• $230,000 for umbrella group Quebec Community Groups Network (QCGN);
• $230,000 for English-Language Arts Network (ELAN)
• $80,000 for the Council for Anglophone Magdalen Islanders (CAMI);
• $60,000 for the Eastern Townships Resource Centre (ETRC).

 

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Quebec to create committee overseeing anglos’ access to health services

It’s good to have screaming rights, but it’s better to have suing rights, lawyer Eric Maldoff joked following an announcement Monday that the government will create an official English-language committee responsible for maintaining access to health and social services.

Quebec Health Minister Gaétan Barrette and Kathleen Weil, the minister responsible for relations with English-speaking Quebecers, announced new regulations creating a provincial access committee.

Barrette said problems for English speakers in health care existed long before he enacted Bill 10, which abolished local boards at various institutions.

“I’m announcing a solution to a problem that already existed,” he said. “I understood that the community wanted to have a voice in one, clearly established way, through a provincial committee on access.”

How much money will be set aside for the committee will be made public at a later date, Barrette said.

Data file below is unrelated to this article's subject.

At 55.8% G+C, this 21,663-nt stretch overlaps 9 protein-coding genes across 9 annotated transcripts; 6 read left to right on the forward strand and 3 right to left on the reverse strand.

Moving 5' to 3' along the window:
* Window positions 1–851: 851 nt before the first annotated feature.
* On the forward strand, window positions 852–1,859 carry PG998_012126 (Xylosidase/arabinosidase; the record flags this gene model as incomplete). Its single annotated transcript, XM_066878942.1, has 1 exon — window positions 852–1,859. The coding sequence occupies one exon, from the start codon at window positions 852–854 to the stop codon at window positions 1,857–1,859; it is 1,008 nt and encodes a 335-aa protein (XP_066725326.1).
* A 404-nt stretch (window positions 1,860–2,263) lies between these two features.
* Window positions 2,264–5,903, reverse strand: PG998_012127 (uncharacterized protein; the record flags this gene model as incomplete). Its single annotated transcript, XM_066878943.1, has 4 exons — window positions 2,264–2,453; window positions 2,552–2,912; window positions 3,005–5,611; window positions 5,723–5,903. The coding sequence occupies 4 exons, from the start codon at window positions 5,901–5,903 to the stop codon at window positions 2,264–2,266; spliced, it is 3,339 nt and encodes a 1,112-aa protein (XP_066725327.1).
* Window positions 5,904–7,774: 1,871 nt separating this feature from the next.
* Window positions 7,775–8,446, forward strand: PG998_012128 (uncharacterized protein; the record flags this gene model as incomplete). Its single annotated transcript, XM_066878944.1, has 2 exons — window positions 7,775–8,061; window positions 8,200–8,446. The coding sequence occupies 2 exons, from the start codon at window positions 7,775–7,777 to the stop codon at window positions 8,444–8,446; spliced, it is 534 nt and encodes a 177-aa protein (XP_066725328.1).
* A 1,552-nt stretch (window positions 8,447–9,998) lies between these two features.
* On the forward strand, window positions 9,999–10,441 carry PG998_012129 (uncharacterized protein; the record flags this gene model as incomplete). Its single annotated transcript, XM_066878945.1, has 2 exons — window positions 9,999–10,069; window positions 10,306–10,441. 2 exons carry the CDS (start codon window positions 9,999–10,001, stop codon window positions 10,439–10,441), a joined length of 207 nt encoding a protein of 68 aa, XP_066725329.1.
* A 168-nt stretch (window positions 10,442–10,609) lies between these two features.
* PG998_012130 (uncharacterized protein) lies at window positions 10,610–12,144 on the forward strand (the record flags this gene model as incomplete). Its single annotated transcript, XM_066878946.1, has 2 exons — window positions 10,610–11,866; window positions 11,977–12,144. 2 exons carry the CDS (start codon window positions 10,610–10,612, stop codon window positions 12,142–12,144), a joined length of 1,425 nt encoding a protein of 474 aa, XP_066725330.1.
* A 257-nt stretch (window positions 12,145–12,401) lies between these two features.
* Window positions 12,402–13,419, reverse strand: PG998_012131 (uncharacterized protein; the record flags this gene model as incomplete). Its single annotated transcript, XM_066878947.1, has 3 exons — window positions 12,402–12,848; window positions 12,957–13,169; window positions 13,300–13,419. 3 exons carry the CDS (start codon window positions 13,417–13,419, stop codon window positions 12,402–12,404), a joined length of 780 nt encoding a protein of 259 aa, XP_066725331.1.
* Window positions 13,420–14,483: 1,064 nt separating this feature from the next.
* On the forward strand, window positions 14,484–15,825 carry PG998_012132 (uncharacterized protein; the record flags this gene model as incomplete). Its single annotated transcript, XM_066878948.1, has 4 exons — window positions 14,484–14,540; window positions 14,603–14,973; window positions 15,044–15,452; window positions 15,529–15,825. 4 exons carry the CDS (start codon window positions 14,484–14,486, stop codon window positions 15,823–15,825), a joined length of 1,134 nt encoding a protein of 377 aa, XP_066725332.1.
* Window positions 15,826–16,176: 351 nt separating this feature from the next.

Maldoff, who heads the Quebec Community Groups Network health and social services committee, praised Barrette for following through on a commitment.

Maldoff said the rights of English speakers cannot depend on the good will of the government.

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Quebec adopts new regulation to improve access to healthcare in English

Quebec’s health minister was at the Lakeshore General Hospital on Monday to unveil a new regulation that aims to improve access to healthcare for the province’s English-speaking minority.

The regulation creating a provincial access committee is the product of a three-year collaboration between English-language rights advocates and the health minister.